Europe’s space Sentinels
Based on over 30 years of experience in flying Earth observation satellites, ESA is developing five new types of spacecraft, known as Sentinels. Each Sentinel mission is made up of two satellites to ensure maximum Earth coverage.
These eyes in the sky will send back huge amounts of data about the Earth’s surface and atmosphere. This information will be used by Europe’s Global Monitoring for Environment and Security (GMES) programme.
Sentinel-1 is an all-weather, day-and-night radar imaging mission. Its many tasks will include monitoring of Arctic sea ice, checking for marine pollution (such as oil spills), mapping of land movements, studying forests, water and soil, and supporting disaster relief. The polar-orbiting Sentinel-1A satellite was launched on 3 April 2014.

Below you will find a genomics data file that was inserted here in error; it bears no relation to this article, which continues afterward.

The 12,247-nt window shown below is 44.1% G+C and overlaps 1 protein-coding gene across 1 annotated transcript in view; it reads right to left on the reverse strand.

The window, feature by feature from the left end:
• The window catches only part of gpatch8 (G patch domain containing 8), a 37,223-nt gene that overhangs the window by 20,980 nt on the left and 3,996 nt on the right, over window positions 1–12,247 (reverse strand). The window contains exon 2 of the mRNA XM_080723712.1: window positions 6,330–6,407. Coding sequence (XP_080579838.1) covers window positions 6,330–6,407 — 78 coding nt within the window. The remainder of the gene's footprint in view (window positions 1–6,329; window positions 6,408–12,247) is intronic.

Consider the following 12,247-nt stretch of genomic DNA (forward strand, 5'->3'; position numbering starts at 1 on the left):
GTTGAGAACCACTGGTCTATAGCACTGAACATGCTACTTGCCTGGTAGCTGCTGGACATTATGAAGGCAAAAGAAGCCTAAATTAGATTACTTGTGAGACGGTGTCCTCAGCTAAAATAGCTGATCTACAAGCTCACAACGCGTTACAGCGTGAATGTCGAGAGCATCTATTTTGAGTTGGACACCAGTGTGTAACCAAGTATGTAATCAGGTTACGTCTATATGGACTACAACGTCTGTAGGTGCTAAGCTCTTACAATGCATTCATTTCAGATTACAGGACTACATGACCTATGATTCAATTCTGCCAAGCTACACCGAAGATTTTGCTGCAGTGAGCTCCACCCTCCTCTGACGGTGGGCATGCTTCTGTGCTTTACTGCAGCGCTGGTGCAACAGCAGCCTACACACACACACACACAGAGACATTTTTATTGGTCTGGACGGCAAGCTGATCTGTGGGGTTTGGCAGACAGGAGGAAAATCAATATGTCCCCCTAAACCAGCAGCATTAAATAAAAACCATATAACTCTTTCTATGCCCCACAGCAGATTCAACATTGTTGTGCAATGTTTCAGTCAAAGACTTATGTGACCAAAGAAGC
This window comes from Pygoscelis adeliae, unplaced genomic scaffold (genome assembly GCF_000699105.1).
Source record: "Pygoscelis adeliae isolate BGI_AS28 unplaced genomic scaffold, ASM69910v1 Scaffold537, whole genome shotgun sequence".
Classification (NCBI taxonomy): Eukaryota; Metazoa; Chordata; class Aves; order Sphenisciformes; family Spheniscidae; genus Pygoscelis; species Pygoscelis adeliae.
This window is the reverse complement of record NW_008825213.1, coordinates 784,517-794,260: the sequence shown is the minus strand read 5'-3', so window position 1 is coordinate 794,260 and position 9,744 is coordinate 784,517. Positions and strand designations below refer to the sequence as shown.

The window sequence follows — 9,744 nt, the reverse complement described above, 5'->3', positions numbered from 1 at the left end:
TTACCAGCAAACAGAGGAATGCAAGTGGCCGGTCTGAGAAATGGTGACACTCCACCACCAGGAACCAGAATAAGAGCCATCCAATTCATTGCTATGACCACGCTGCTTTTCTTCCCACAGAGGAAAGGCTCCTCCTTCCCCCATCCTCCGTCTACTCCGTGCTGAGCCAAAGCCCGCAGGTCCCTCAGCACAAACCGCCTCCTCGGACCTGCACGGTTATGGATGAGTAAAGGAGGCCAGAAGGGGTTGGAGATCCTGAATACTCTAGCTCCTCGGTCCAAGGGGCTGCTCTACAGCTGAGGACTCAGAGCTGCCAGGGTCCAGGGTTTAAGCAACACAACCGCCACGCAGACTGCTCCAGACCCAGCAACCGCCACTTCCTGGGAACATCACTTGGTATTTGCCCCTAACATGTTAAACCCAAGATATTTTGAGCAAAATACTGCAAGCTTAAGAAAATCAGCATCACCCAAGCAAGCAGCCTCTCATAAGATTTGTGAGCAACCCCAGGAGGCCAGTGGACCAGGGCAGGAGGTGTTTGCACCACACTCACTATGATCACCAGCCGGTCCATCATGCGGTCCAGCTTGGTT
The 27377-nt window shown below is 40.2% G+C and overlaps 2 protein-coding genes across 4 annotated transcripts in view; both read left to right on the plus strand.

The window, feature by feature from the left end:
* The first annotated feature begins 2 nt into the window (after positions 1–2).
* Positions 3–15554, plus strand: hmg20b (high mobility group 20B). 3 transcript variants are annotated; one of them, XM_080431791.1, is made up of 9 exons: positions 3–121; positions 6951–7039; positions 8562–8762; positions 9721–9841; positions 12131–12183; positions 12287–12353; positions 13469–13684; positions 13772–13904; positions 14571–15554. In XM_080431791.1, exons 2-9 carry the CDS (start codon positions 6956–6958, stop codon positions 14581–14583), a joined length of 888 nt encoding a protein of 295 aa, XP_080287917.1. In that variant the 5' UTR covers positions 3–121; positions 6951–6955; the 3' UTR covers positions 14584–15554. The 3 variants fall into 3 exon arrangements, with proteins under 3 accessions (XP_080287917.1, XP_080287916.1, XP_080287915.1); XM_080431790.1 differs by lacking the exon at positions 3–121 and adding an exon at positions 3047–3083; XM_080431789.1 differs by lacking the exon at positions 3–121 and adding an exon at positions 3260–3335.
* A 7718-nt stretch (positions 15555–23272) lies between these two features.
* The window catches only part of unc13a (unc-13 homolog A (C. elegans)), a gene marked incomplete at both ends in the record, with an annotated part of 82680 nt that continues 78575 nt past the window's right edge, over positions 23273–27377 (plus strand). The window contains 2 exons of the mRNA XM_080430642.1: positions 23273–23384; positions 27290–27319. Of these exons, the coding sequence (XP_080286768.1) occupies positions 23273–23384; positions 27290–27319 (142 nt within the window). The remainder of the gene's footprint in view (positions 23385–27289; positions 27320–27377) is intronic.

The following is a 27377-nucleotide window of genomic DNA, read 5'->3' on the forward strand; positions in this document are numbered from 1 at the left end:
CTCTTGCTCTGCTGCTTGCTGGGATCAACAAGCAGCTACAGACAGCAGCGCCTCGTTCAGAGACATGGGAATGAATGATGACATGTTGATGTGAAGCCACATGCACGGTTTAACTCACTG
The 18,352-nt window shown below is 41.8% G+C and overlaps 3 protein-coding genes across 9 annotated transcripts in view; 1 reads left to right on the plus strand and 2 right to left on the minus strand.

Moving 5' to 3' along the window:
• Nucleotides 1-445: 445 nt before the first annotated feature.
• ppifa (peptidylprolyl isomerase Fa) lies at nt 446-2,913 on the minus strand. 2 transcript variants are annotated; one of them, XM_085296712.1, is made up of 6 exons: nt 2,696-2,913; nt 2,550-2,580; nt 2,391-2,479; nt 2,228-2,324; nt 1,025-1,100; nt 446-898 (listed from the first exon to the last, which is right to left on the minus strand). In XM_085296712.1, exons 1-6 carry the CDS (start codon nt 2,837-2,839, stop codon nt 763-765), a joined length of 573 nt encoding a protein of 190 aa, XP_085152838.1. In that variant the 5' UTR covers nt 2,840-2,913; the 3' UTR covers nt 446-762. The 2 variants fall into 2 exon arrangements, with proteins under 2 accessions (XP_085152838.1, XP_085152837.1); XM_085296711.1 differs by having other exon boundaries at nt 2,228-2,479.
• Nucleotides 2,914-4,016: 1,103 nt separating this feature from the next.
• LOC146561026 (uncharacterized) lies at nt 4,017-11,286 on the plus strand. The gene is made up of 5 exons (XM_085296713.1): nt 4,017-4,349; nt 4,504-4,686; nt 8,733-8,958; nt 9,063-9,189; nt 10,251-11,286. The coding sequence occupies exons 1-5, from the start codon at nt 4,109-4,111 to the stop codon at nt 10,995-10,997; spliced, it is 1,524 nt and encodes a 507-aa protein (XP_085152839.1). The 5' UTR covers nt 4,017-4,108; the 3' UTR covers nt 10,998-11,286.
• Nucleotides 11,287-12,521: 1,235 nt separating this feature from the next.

Sentinel-2 is another pair of polar-orbiting satellites. They will provide detailed optical images of vegetation, soil and water cover, as well as coastal areas. The first Sentinel-2 satellite is planned for launch in 2015.
Sentinel-3 will carry several instruments to measure sea surface height, land and sea surface temperature, and ocean colour (created by tiny living creatures). Sentinel-3A should be launched in 2015.
Sentinel-4 and Sentinel-5 will both monitor air quality, the ozone layer, solar radiation and climate change. Sentinel-4 will consist of several instruments on board two Meteosat Third Generation weather satellites in orbit above the equator. The first Sentinel-4 payload is expected to launch in 2017.
The Sentinel-5 instruments will be carried on a polar orbiting MetOp Second Generation (MSG) satellite, flying at a much lower altitude than Sentinel-4. The launch of the first MSG is expected in 2019.